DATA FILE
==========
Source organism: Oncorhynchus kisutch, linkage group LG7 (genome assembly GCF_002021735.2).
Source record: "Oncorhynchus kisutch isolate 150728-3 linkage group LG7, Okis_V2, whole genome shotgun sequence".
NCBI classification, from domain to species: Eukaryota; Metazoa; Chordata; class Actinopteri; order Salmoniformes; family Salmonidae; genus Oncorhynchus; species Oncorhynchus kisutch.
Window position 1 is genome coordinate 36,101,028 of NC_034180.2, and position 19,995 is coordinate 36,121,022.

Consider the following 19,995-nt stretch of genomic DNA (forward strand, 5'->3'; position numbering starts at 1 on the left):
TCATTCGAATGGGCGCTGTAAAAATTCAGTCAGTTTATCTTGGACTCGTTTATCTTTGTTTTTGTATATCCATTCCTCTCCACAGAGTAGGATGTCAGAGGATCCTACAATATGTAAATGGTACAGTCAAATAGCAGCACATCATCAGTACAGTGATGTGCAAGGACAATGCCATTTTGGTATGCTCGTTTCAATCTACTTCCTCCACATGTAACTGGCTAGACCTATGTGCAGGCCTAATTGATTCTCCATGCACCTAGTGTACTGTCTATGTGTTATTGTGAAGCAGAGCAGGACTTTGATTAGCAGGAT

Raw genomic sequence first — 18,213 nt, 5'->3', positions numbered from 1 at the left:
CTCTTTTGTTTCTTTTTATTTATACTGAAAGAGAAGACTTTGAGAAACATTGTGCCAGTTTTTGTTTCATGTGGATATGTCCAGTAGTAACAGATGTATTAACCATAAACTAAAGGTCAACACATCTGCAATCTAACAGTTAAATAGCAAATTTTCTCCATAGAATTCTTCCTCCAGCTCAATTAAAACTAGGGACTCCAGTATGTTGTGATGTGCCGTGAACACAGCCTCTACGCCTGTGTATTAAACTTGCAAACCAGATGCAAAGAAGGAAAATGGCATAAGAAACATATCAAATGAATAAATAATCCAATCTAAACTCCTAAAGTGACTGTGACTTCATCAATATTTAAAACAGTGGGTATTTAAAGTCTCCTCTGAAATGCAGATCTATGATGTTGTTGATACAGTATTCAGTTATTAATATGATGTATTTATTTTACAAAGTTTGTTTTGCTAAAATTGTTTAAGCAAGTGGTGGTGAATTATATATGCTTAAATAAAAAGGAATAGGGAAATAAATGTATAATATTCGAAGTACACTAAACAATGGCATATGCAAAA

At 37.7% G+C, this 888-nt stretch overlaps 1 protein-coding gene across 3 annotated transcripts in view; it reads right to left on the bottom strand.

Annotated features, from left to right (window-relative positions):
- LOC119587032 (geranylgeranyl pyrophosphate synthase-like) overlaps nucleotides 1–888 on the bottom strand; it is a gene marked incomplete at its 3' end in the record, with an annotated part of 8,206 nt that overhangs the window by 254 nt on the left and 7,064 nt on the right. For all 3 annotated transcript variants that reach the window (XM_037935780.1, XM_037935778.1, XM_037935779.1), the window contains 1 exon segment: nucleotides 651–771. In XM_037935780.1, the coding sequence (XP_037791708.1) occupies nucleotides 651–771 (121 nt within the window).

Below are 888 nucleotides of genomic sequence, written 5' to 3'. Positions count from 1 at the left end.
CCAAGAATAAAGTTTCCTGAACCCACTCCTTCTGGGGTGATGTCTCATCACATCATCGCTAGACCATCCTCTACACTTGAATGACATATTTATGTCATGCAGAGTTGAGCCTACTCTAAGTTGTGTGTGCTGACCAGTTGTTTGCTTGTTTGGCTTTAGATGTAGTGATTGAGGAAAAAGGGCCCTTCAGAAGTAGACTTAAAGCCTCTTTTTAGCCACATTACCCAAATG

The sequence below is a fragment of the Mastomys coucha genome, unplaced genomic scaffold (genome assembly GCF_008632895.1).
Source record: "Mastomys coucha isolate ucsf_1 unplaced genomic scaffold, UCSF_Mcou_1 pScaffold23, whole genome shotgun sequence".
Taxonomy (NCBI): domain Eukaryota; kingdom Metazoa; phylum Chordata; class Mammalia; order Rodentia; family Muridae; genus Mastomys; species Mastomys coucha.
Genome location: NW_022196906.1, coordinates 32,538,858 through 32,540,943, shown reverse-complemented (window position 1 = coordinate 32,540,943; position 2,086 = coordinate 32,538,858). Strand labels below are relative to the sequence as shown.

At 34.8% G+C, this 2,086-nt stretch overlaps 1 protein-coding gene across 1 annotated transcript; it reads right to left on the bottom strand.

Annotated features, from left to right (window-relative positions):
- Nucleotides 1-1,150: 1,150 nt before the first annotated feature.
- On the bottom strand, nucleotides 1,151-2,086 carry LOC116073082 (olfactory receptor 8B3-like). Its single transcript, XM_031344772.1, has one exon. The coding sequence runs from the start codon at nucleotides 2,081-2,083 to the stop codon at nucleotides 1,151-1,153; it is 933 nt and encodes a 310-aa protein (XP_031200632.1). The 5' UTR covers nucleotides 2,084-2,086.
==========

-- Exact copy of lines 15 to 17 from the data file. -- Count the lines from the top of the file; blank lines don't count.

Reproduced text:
Source record: "Mastomys coucha isolate ucsf_1 unplaced genomic scaffold, UCSF_Mcou_1 pScaffold23, whole genome shotgun sequence".
Taxonomy (NCBI): domain Eukaryota; kingdom Metazoa; phylum Chordata; class Mammalia; order Rodentia; family Muridae; genus Mastomys; species Mastomys coucha.
Genome location: NW_022196906.1, coordinates 32,538,858 through 32,540,943, shown reverse-complemented (window position 1 = coordinate 32,540,943; position 2,086 = coordinate 32,538,858). Strand labels below are relative to the sequence as shown.